Wrap the present using potholders with a partner! (Doesn't have to be for just the holiday season!)
Objective: This is a twist that I made on the popular Christmas present game. Instead of trying to open the present with potholders on both hands, we paired up students with each wearing a pot holder (on one hand) to try to wrap a present together. Winners were determined by who had the best looking present.

Human ladder:
Objective: students all hold ladder rungs while one person walks across. Great team building game!

I also love to play popular PE games like Four Corners and Step Tag because they have the fun of chase games without the complication of chasing and running. I've also done a lot of relay games using scooter boards (check my other posts for those types of games).

I love to peruse these sites for ideas too:

Please share with me other great games with me! 




Friday, April 7, 2017

DIY Braille ABC Cards

Hi friends, this week I am sharing another project that was a collaboration with my awesome teachers. One day while I was hanging out in one of our preschool classes I noticed that are future Braille readers were left out of the ABC cards. This wasn't anything to be mean to our Braille readers. Our teacher just didn't have anything like the print ABC cards that our low vision students were using. 
Many print readers have large print letters and activities to help them learn how to recognize and print letters. Annie, our preschool teacher, wanted to include all of her students in the letters center but was a little stumped on how to include her Braille students with the same type of cards her low vision students have. We put our two heads together and came up with these easy DIY Braille cards. These cards are just one idea of many brilliant Braille ideas. 
These are simple to make but a tad time consuming.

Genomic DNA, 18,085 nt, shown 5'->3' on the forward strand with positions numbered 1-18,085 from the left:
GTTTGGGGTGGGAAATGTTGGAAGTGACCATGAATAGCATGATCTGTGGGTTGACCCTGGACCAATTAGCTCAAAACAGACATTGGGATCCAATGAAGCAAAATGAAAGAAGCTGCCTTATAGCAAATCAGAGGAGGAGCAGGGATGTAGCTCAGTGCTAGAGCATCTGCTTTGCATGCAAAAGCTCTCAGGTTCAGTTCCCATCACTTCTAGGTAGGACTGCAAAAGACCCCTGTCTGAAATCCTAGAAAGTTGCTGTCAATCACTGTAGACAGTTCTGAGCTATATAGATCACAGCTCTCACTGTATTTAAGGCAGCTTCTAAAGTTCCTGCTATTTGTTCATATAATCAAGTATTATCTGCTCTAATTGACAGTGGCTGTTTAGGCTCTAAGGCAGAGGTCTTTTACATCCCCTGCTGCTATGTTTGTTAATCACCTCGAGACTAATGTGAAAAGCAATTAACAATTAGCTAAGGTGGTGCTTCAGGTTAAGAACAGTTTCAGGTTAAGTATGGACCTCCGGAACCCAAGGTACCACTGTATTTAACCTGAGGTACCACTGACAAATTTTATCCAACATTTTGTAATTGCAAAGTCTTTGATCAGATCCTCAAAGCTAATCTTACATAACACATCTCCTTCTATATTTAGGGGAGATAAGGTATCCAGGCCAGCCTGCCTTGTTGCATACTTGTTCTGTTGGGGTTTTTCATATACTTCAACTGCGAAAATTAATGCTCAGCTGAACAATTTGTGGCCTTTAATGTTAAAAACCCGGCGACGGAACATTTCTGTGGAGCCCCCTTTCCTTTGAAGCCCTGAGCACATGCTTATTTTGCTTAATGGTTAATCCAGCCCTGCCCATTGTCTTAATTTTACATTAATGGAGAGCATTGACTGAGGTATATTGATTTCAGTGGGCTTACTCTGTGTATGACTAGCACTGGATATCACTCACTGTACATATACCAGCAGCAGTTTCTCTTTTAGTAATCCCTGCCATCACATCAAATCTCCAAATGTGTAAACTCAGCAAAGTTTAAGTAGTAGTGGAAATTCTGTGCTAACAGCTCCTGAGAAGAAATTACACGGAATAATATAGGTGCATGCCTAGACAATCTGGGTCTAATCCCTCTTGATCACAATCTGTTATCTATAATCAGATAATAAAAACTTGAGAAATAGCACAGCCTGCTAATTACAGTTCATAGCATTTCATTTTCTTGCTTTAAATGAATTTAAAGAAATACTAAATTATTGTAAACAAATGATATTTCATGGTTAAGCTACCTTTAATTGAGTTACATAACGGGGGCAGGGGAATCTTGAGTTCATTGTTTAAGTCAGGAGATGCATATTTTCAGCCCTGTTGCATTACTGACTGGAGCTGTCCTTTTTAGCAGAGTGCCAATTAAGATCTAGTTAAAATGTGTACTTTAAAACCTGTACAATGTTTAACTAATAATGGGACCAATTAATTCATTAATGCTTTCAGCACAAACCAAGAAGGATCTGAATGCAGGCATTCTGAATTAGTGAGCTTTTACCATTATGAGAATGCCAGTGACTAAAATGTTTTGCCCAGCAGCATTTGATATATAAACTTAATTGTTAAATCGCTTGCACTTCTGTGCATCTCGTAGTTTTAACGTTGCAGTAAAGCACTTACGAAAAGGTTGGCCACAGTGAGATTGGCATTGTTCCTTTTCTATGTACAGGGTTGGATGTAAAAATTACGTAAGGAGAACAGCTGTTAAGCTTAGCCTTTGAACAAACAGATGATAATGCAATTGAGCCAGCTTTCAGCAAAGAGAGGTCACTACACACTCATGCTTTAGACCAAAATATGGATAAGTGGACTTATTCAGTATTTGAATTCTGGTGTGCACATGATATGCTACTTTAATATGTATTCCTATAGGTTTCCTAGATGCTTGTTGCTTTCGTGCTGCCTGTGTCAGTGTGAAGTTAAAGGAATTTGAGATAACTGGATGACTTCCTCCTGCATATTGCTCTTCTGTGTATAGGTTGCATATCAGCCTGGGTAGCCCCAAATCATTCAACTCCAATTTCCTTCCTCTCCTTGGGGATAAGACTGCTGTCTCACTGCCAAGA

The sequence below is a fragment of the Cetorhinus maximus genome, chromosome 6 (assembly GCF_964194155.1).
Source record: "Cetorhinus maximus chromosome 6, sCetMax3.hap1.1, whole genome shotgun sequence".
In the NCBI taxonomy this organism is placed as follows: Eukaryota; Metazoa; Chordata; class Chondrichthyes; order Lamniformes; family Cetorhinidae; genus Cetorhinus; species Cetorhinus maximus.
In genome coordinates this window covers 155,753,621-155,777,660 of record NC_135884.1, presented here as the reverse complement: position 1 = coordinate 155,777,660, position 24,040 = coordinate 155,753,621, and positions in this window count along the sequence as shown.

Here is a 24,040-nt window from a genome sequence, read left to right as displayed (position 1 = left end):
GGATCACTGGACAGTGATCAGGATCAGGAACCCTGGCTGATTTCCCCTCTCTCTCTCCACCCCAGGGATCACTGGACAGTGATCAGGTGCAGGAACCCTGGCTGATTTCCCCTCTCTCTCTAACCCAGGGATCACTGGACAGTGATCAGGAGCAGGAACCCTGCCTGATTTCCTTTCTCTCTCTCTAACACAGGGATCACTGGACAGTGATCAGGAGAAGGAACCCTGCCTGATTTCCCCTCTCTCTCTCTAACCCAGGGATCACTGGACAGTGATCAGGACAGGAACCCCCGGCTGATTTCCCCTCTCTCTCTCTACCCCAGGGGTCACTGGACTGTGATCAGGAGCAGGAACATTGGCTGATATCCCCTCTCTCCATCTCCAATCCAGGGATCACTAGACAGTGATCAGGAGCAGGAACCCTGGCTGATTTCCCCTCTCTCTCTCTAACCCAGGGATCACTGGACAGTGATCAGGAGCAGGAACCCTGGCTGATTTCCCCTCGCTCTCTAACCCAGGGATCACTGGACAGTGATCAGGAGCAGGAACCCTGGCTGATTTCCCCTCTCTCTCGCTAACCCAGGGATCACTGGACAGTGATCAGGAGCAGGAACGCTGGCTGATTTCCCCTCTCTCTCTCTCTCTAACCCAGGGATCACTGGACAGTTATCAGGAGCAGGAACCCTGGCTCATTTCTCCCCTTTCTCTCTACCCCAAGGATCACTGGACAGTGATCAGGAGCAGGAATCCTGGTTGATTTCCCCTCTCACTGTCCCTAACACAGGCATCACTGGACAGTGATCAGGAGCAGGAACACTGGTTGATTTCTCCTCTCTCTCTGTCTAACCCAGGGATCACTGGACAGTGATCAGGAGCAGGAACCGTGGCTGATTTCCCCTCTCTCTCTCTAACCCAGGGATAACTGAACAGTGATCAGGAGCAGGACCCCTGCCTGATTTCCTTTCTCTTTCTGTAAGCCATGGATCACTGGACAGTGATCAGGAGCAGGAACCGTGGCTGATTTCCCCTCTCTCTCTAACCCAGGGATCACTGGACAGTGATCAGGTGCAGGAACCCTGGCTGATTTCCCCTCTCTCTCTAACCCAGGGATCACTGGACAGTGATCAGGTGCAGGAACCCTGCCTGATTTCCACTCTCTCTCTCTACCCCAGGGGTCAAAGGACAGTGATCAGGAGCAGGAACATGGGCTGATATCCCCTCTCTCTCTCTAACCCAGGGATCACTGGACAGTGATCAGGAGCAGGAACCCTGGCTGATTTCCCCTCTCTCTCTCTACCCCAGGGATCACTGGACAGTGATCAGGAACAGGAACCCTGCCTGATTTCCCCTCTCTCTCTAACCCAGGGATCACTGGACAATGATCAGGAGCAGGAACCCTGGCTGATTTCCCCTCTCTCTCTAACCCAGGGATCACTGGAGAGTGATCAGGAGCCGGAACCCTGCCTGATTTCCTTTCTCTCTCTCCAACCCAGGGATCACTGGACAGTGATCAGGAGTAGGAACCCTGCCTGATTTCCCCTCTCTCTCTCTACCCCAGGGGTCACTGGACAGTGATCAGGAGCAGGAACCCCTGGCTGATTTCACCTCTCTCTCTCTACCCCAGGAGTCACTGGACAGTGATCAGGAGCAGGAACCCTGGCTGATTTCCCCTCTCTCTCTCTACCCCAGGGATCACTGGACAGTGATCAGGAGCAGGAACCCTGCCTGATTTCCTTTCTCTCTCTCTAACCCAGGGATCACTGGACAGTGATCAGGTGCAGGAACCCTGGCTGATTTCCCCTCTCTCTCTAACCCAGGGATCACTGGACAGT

We made a template of the Braille cell and then copied them so that we would have one for all 26 letters of the alphabet. Then they were laminated and cut out. I bought buttons in black and white colors (for contrast). All the buttons were hot glued into the different Braille dot configurations to make 'Braille letters'. Kudos to our amazing paraprofessionals who helped make these sets. They were all hole punched and put on a book ring to keep them organized and easily managed. 
The contrast between the buttons and the paper was meant to be fun for young students. You could easily switch up the colors if you like. Contrasting colors may not always be relevant to future Braille readers. The colors help with appearance with other children in a classroom.
You could also make one Braille cell template, add velcro to both the dots and the buttons so that students could arrange Braille letters (or match to one of the Braille cards) similar to how print students trace or match print letters. 
These ABC Braille cards are part of the Expanded Core Curriculum. Braille instruction is part of the area of compensatory skills. Now don't go thinking that compensatory is the only ECC area covered by these cards! The implementation of the cards can also cover other ECC areas such as career education and independent living skills.
We use these cards in our preschool and with our primary grades (that have children with some additional disabilities). However, feel free to use them with whatever grade or ability of student you would like.